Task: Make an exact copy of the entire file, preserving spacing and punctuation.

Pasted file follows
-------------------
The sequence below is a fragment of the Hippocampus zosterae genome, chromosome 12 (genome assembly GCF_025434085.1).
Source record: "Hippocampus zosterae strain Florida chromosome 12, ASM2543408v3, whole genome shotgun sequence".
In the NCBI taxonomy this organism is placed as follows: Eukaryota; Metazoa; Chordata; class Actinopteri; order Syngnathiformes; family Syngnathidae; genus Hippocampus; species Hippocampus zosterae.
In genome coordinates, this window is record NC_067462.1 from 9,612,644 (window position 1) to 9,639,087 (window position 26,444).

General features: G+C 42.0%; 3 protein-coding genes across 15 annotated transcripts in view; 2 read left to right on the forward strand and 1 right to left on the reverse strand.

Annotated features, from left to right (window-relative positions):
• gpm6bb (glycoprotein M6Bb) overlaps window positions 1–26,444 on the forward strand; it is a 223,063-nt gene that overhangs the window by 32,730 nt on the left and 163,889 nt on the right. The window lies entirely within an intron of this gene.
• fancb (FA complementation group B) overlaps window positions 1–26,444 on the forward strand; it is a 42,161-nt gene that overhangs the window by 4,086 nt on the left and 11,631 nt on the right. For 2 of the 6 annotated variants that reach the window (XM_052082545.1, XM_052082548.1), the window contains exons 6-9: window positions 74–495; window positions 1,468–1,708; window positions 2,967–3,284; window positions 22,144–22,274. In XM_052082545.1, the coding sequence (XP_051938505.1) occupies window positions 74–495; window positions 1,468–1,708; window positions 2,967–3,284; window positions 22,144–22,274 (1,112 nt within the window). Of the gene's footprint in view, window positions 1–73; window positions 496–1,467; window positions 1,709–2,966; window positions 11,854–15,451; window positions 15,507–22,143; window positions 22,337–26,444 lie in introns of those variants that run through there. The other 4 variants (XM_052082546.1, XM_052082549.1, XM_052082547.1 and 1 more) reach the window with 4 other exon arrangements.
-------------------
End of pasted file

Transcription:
The sequence below is a fragment of the Hippocampus zosterae genome, chromosome 12 (genome assembly GCF_025434085.1).
Source record: "Hippocampus zosterae strain Florida chromosome 12, ASM2543408v3, whole genome shotgun sequence".
In the NCBI taxonomy this organism is placed as follows: Eukaryota; Metazoa; Chordata; class Actinopteri; order Syngnathiformes; family Syngnathidae; genus Hippocampus; species Hippocampus zosterae.
In genome coordinates, this window is record NC_067462.1 from 9,612,644 (window position 1) to 9,639,087 (window position 26,444).

General features: G+C 42.0%; 3 protein-coding genes across 15 annotated transcripts in view; 2 read left to right on the forward strand and 1 right to left on the reverse strand.

Annotated features, from left to right (window-relative positions):
• gpm6bb (glycoprotein M6Bb) overlaps window positions 1–26,444 on the forward strand; it is a 223,063-nt gene that overhangs the window by 32,730 nt on the left and 163,889 nt on the right. The window lies entirely within an intron of this gene.
• fancb (FA complementation group B) overlaps window positions 1–26,444 on the forward strand; it is a 42,161-nt gene that overhangs the window by 4,086 nt on the left and 11,631 nt on the right. For 2 of the 6 annotated variants that reach the window (XM_052082545.1, XM_052082548.1), the window contains exons 6-9: window positions 74–495; window positions 1,468–1,708; window positions 2,967–3,284; window positions 22,144–22,274. In XM_052082545.1, the coding sequence (XP_051938505.1) occupies window positions 74–495; window positions 1,468–1,708; window positions 2,967–3,284; window positions 22,144–22,274 (1,112 nt within the window). Of the gene's footprint in view, window positions 1–73; window positions 496–1,467; window positions 1,709–2,966; window positions 11,854–15,451; window positions 15,507–22,143; window positions 22,337–26,444 lie in introns of those variants that run through there. The other 4 variants (XM_052082546.1, XM_052082549.1, XM_052082547.1 and 1 more) reach the window with 4 other exon arrangements.